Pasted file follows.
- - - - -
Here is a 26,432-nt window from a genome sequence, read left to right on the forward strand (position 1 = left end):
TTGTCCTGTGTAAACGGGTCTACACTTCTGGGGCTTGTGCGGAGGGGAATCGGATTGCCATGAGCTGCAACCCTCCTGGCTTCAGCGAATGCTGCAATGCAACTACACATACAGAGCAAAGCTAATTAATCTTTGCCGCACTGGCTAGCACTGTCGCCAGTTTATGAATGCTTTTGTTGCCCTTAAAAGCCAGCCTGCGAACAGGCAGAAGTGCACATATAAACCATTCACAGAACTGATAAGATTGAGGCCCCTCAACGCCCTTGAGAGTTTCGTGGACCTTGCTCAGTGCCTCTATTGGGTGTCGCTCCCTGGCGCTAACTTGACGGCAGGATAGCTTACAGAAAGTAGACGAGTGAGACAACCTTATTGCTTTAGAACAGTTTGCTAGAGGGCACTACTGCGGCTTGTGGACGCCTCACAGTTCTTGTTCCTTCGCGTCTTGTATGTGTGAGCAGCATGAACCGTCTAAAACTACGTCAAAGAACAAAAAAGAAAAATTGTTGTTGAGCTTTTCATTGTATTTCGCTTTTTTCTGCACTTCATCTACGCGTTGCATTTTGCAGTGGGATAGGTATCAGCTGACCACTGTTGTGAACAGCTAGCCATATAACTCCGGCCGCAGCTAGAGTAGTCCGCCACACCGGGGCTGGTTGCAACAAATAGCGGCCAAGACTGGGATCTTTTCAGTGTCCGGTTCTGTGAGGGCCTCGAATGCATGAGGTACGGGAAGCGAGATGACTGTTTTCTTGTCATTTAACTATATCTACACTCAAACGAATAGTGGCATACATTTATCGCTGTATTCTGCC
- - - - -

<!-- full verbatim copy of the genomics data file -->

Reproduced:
Here is a 26,432-nt window from a genome sequence, read left to right on the forward strand (position 1 = left end):
TTGTCCTGTGTAAACGGGTCTACACTTCTGGGGCTTGTGCGGAGGGGAATCGGATTGCCATGAGCTGCAACCCTCCTGGCTTCAGCGAATGCTGCAATGCAACTACACATACAGAGCAAAGCTAATTAATCTTTGCCGCACTGGCTAGCACTGTCGCCAGTTTATGAATGCTTTTGTTGCCCTTAAAAGCCAGCCTGCGAACAGGCAGAAGTGCACATATAAACCATTCACAGAACTGATAAGATTGAGGCCCCTCAACGCCCTTGAGAGTTTCGTGGACCTTGCTCAGTGCCTCTATTGGGTGTCGCTCCCTGGCGCTAACTTGACGGCAGGATAGCTTACAGAAAGTAGACGAGTGAGACAACCTTATTGCTTTAGAACAGTTTGCTAGAGGGCACTACTGCGGCTTGTGGACGCCTCACAGTTCTTGTTCCTTCGCGTCTTGTATGTGTGAGCAGCATGAACCGTCTAAAACTACGTCAAAGAACAAAAAAGAAAAATTGTTGTTGAGCTTTTCATTGTATTTCGCTTTTTTCTGCACTTCATCTACGCGTTGCATTTTGCAGTGGGATAGGTATCAGCTGACCACTGTTGTGAACAGCTAGCCATATAACTCCGGCCGCAGCTAGAGTAGTCCGCCACACCGGGGCTGGTTGCAACAAATAGCGGCCAAGACTGGGATCTTTTCAGTGTCCGGTTCTGTGAGGGCCTCGAATGCATGAGGTACGGGAAGCGAGATGACTGTTTTCTTGTCATTTAACTATATCTACACTCAAACGAATAGTGGCATACATTTATCGCTGTATTCTGCC